What an hour that would be.
I had the priviledge to listen to Ramsey as he gave a 90 minute financial pep talk to service members and spouses last week. If you’ve ever heard Ramsey’s radio show, it shouldn’t come as surprise that he’s even better in person. The folksy wit, wisdom and ever-flowing humor go a long way to salve the stupid money decisions of the past. Instapundit linked to this today: Dave Ramsey on the 5 Basics of Personal Finance.
Too many folks live like our government, except they don’t have access to a printing press. Ramsey writes:
Money’s fun—if you’ve got some. But the problem is a lot of people aren’t having fun. About 70 percent of Americans are living paycheck to paycheck. That means if you count 10 houses on your street, seven of those families have too much month left at the end of the money. They’re broke—and stressed out.
Ouch. No wonder the divorce rate is so high. Oddly enough, the one thing he didn’t mention last week was an observation pjHusband made a while back: the number one thing you can do to preserve your wealth is stay married. Go figure, eh? We’ve seen divorce ravage a number of friends emotionally–and financially. And in all honesty, the financial recovery takes longer.
The first Ramsey recommendation is a no-brainer (that’s why it’s too complicated for our government): Get out of debt!
What a concept, right? Cut up those credit cards. Or stop the presses.
Second: Act your wage. Translation: don’t spend more than you make. Again, it doesn’t take a team of Ivy League government bureaucrats to … oh, wait. They don’t get it. Especially when it’s not their money.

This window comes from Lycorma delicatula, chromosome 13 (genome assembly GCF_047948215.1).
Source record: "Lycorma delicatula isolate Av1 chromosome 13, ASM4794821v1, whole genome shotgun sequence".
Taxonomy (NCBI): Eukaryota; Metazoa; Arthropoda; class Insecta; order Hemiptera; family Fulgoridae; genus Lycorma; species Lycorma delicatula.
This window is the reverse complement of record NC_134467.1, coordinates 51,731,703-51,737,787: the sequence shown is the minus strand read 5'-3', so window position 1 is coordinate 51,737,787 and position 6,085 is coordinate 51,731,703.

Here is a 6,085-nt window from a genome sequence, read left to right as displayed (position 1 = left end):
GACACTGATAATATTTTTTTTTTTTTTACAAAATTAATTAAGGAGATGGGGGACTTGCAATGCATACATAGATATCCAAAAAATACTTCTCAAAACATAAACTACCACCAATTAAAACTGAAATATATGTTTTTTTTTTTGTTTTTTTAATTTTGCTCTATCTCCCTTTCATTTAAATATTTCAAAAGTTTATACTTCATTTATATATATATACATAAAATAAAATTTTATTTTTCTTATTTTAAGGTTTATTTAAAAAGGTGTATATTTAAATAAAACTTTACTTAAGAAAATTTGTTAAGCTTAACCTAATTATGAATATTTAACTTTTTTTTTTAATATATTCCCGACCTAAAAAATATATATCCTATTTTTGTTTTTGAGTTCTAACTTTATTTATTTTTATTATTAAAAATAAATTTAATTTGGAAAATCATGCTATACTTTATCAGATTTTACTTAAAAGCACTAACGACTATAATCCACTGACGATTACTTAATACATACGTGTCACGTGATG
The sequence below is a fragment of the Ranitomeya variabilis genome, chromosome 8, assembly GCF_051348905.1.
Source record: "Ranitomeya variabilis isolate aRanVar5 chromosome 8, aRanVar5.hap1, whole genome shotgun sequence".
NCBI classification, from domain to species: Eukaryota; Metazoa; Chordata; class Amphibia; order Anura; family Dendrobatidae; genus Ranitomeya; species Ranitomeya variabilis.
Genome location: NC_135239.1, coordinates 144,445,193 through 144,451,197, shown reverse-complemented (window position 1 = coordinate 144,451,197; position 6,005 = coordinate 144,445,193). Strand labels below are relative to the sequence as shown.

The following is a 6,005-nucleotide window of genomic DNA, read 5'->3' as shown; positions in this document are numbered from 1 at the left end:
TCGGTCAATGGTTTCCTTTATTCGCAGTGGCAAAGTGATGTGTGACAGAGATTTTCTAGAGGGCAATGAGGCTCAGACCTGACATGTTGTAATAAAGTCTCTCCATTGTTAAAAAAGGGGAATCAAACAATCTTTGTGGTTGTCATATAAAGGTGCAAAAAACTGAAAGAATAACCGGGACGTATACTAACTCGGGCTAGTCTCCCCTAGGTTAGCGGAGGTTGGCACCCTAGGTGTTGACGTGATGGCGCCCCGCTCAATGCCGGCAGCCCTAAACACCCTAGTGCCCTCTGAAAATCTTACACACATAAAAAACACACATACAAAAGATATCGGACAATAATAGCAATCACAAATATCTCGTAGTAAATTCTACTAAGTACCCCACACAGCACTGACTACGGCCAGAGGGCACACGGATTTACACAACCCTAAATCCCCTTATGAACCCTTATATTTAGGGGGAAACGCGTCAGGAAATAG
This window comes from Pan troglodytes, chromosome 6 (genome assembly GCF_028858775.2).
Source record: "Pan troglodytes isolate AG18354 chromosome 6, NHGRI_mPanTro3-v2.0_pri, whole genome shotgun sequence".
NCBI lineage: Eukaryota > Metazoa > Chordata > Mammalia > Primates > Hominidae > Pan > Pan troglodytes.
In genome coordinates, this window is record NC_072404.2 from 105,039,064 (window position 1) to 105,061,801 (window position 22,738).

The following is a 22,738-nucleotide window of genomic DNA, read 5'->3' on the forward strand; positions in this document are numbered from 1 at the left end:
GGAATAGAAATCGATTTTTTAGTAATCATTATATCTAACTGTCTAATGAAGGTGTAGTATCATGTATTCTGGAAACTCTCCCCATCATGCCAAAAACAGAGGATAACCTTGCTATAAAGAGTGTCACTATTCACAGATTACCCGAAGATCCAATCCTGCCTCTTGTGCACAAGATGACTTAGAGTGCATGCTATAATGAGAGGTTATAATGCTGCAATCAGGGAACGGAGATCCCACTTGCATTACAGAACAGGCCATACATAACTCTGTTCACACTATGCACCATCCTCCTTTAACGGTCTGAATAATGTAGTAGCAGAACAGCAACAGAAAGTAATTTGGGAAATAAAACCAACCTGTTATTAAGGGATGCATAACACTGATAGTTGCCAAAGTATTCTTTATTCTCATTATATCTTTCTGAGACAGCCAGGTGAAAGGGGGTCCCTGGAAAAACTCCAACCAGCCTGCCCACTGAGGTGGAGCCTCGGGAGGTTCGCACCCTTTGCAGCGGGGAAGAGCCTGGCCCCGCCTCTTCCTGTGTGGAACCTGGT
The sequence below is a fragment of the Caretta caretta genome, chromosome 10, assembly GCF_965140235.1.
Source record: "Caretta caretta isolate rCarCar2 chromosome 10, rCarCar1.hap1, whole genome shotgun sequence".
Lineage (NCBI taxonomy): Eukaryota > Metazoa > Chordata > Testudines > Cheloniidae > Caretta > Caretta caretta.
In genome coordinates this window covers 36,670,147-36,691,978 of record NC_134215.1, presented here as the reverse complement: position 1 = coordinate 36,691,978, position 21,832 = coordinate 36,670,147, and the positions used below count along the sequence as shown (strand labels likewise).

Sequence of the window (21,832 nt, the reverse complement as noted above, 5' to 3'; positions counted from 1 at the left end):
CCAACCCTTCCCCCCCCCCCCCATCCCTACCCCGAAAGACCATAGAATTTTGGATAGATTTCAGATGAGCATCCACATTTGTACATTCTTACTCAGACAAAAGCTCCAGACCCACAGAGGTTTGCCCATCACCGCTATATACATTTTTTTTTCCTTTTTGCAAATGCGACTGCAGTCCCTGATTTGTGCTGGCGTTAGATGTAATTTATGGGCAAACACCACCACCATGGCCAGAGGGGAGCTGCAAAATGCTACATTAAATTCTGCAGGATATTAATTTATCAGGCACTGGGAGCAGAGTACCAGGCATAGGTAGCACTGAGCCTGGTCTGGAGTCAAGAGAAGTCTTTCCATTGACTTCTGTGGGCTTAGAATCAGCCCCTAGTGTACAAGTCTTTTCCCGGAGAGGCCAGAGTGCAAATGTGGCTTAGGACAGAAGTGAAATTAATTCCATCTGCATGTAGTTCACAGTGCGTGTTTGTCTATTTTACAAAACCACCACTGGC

Third: Get on a budget. A real one, no less. Hey, Democrats–it ain’t your money to spend! And you don’t have much of it. So how about spending like the rest of us have to–on a budget? Just in case you Democrats and RINOs don’t understand what a real budget means, here’s some solid Ramsey advice:
Just write out the month’s expected income minus planned expenses on paper, on purpose, before the month begins–and then stick to the plan.
I know how difficult this must sound, y’all, but really, once you get the hang of it, it’s not so bad! Tip: make sure it’s real money. Not imaginary. Not freshly printed. Not borrowed from China. Cut until you can pay for those expenses!
Four: Save and invest. Ramsey:
We save money for three things: an emergency fund (3–6 months of expenses set aside for emergencies), purchases and wealth building. Once you’re out of debt and have a full emergency fund, there’s no reason why you can’t put 15 percent of your income into retirement
Plan your own retirement. I will never see a dime of Social Security. Neither will most folks like me under 40. The money doesn’t exist.
Last on the Ramsey plan: Give money away. Tithe. Gift with joy. Give where it’s needed most. To any random Congress member reading: you can’t give money away when you’ve got to print it. Just sayin’.
On a related giving note, I was incredibly impressed that Ramsey gifted his time to the soldiers and families present. He does this at bases across the country while he’s on tour. Pretty cool, huh? His new book is on my wish list.
There’s no quick-fix to money problems when you’re in the hole. Paying off debt isn’t fun. But it must be done. We’re ready for the pain because we want our kids to have a fighting chance, just like we did. So bring it on, Republicans.